My childhood was full of elderly people sharing our home. Great Aunt Lillis for about 8 years had cared for my Dad and Aunt Sissy after the death of their mom. In her later years she would live with us from 3 to 6 months each year. My Granny Chandler spent almost every weekend at our home after the loss of Grandaddy in the late 1940's. She passed in 1969 so that is a lot of years around old folks.
Now I am the Grandma. I have my share of the physical ailments associated with aging. One adjusts with glasses, knees replaced, bladder and urethra lifts, arch supports and pain creams. I attempt to not focus on the aches and pains. My Son would probably differ and would say I talk about old people stuff a lot What can I say? He will not let me talk about my worm farm, recycling or sex in your senior years so that is about all that is left. Of course I could read a book and have a discussion with him. I go to sleep reading.
Frequently I look to my Granny Chandler for inspiration on how to be successful in aging. Granny remained mentally sharp up until the last few months of her life. She could sit on the front porch steps with her knees almost to her chin as recent as the summer before her passing at 87 years old. She would do a shuffle jig with her great grand children occasionally. She told stories, many over and over again much to my mom's dismay. That is what we begin to do as we age. That may be due to lack of input of new stories. I digress.
|Granny at 67 years old on the steps|
Granny never quit telling the kids to act right or, "Bloody Bones and Raw Hide 'ill come n' git you." She wore a bun at the base of her head. Granny never complained about young people. Momma said just this weekend that she does not remember hearing Granny complain about getting old, or aches or pains. Granny dipped snuff. I have what is left of her last can of snuff, Garrett's White Label. She would send me to the store to buy it for her when I was ten and I could drive by myself to Trab's. Trab sold me the snuff without asking for an ID. It was a different time and, yes, I was driving a stick shift when I was 10.
Granny made eight dozen hot rolls for Christmas of 1968. Three days later she had a mild stroke. Uncle Clay took her to the hospital. A few days later in an attempt to get out of bed to catch up with Clay as he was leaving the room she fell. Her hip was broken. Surgery was done but she would never sit on the front steps again. She passed away two days before her 87th birthday. The undertaker did a fine job with one minor exception, her mouth. It looked more like she was needing to spit some snuff than looking like her smile. We sisters smiled at that. Granny was giving us one last bit of fun with her. We buried her on her 87th birthday in February, 1969, less than two months after the stroke.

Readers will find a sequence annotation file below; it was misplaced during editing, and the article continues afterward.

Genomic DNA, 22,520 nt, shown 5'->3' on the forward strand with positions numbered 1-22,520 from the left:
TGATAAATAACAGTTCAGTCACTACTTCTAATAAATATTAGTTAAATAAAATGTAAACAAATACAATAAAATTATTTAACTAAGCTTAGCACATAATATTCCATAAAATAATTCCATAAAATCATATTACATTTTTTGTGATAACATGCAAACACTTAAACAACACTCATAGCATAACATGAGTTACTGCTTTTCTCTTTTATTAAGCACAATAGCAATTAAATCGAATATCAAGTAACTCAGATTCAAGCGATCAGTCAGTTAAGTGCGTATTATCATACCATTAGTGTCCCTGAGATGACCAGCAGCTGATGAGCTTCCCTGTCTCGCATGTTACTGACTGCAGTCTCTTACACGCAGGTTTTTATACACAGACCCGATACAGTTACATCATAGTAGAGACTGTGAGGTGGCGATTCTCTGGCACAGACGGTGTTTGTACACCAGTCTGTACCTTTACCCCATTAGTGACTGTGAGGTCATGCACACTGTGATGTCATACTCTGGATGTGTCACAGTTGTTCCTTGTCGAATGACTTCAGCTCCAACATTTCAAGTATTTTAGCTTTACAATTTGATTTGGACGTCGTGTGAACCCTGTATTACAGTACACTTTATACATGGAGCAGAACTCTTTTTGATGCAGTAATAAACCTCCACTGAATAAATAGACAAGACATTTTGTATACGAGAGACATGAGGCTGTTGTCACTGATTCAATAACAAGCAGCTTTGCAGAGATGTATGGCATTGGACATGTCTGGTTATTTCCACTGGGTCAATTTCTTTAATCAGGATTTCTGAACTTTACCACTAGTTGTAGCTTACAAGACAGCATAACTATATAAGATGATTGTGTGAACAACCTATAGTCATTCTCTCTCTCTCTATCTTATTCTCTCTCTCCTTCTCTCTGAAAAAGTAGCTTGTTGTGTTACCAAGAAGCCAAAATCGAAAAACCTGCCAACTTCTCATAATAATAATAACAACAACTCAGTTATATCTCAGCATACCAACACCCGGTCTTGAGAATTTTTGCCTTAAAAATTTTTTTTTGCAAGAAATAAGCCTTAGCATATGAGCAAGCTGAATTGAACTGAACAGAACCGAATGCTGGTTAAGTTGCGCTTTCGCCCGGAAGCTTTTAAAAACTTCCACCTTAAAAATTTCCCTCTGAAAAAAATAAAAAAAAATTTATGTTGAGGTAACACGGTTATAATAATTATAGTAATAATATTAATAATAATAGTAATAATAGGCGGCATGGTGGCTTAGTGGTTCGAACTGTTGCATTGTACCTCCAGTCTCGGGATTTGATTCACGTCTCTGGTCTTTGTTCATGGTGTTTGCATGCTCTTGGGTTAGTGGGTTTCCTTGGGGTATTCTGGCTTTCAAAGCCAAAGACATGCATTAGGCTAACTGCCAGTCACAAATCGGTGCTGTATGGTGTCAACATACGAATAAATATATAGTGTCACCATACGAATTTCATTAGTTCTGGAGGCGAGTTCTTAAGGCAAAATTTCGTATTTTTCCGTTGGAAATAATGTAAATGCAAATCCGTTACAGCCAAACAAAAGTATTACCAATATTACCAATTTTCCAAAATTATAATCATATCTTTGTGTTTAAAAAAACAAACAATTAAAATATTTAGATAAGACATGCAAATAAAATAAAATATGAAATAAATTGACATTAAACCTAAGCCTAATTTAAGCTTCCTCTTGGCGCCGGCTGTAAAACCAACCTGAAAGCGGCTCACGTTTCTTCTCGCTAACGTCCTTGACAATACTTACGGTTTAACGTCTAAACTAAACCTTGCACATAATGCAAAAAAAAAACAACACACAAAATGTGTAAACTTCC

Granny always looked old to me. But there was something about her that was ageless. She was young at heart, full of love and giving. There was something else that I never could quite figure out about her agelessness. It has slowly come to me after something my sister reminded me about a couple of weeks ago. It may well be the secret to an elderly person who is ageless. It was neither wrinkle cream nor an exercise regiment. It was not some special diet nor herbal supplement. Very simply Granny never wore a bra.
There you have it, ladies and gentlemen. Release the
|There's that smug, no bra grin!|
I am off to start a bonfire with my bras if you care to join me. Or maybe you will just want to hang out with Gretchen and Ginny at The Spin Cycle to read some more takes on aging.
PS Thanks, Granny, for all you ever did for me and this one more little bit of fun with you. I will never forget your love. I shall forever love you, your kindness, your flannel sheets and endless patience.